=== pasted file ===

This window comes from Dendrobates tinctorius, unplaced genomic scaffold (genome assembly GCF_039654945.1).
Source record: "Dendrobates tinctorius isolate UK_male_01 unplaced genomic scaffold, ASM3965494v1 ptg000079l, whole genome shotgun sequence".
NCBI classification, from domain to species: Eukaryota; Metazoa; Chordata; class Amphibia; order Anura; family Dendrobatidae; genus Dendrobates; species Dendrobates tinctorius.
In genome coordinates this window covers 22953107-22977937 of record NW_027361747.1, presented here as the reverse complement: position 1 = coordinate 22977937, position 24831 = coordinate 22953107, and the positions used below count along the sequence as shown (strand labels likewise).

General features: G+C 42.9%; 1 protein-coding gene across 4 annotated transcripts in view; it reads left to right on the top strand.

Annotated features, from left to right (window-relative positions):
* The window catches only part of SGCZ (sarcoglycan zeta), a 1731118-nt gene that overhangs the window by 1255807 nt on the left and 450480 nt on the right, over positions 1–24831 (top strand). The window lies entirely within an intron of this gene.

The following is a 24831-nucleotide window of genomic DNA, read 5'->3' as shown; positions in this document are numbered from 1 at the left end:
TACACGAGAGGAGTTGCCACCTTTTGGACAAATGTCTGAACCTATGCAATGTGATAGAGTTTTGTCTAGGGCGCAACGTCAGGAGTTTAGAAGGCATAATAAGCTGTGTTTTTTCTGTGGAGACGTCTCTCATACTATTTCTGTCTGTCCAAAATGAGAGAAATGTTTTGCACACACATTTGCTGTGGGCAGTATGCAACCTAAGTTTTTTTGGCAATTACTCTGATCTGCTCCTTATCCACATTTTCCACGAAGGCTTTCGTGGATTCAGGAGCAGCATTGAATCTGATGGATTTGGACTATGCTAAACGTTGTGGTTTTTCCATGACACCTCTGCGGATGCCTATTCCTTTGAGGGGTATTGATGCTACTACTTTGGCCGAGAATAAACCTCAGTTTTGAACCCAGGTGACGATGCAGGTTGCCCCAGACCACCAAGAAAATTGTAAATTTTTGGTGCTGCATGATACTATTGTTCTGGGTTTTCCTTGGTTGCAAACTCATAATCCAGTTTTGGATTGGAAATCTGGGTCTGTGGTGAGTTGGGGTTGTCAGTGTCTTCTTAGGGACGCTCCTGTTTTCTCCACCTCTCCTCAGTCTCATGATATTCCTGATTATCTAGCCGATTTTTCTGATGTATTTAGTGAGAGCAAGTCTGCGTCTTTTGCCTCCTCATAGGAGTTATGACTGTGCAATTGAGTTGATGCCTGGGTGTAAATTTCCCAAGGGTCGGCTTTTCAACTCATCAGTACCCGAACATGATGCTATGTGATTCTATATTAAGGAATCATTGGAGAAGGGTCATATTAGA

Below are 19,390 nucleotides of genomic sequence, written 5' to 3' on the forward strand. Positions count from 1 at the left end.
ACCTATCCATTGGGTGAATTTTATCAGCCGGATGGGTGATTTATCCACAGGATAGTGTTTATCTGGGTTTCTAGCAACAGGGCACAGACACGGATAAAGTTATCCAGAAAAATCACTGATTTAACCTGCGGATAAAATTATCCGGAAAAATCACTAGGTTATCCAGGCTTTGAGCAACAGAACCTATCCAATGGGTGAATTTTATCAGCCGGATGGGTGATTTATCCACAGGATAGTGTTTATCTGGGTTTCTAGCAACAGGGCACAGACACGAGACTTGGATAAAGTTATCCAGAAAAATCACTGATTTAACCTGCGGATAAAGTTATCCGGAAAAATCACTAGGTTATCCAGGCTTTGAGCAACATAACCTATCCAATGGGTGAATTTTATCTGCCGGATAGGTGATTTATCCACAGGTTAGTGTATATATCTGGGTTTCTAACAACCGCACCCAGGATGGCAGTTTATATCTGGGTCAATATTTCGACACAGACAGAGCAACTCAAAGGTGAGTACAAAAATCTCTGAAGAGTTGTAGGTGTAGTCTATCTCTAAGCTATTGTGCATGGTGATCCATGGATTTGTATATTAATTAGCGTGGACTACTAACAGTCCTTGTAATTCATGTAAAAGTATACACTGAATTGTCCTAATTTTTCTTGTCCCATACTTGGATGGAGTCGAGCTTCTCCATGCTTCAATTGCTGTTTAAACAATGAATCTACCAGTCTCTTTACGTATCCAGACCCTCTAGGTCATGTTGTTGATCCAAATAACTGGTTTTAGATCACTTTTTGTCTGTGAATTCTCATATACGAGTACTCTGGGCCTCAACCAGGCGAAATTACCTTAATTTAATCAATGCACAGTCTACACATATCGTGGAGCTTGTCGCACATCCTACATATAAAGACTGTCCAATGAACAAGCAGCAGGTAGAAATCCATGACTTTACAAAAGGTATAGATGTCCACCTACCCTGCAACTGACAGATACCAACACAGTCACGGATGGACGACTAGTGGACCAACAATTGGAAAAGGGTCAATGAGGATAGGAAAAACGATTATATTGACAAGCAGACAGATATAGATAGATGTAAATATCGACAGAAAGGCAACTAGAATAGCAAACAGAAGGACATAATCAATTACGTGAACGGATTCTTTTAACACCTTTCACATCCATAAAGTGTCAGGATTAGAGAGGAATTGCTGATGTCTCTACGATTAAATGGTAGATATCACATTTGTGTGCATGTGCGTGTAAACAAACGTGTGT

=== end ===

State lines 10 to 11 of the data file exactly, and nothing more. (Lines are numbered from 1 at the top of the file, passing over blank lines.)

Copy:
Below are 19,390 nucleotides of genomic sequence, written 5' to 3' on the forward strand. Positions count from 1 at the left end.
ACCTATCCATTGGGTGAATTTTATCAGCCGGATGGGTGATTTATCCACAGGATAGTGTTTATCTGGGTTTCTAGCAACAGGGCACAGACACGGATAAAGTTATCCAGAAAAATCACTGATTTAACCTGCGGATAAAATTATCCGGAAAAATCACTAGGTTATCCAGGCTTTGAGCAACAGAACCTATCCAATGGGTGAATTTTATCAGCCGGATGGGTGATTTATCCACAGGATAGTGTTTATCTGGGTTTCTAGCAACAGGGCACAGACACGAGACTTGGATAAAGTTATCCAGAAAAATCACTGATTTAACCTGCGGATAAAGTTATCCGGAAAAATCACTAGGTTATCCAGGCTTTGAGCAACATAACCTATCCAATGGGTGAATTTTATCTGCCGGATAGGTGATTTATCCACAGGTTAGTGTATATATCTGGGTTTCTAACAACCGCACCCAGGATGGCAGTTTATATCTGGGTCAATATTTCGACACAGACAGAGCAACTCAAAGGTGAGTACAAAAATCTCTGAAGAGTTGTAGGTGTAGTCTATCTCTAAGCTATTGTGCATGGTGATCCATGGATTTGTATATTAATTAGCGTGGACTACTAACAGTCCTTGTAATTCATGTAAAAGTATACACTGAATTGTCCTAATTTTTCTTGTCCCATACTTGGATGGAGTCGAGCTTCTCCATGCTTCAATTGCTGTTTAAACAATGAATCTACCAGTCTCTTTACGTATCCAGACCCTCTAGGTCATGTTGTTGATCCAAATAACTGGTTTTAGATCACTTTTTGTCTGTGAATTCTCATATACGAGTACTCTGGGCCTCAACCAGGCGAAATTACCTTAATTTAATCAATGCACAGTCTACACATATCGTGGAGCTTGTCGCACATCCTACATATAAAGACTGTCCAATGAACAAGCAGCAGGTAGAAATCCATGACTTTACAAAAGGTATAGATGTCCACCTACCCTGCAACTGACAGATACCAACACAGTCACGGATGGACGACTAGTGGACCAACAATTGGAAAAGGGTCAATGAGGATAGGAAAAACGATTATATTGACAAGCAGACAGATATAGATAGATGTAAATATCGACAGAAAGGCAACTAGAATAGCAAACAGAAGGACATAATCAATTACGTGAACGGATTCTTTTAACACCTTTCACATCCATAAAGTGTCAGGATTAGAGAGGAATTGCTGATGTCTCTACGATTAAATGGTAGATATCACATTTGTGTGCATGTGCGTGTAAACAAACGTGTGT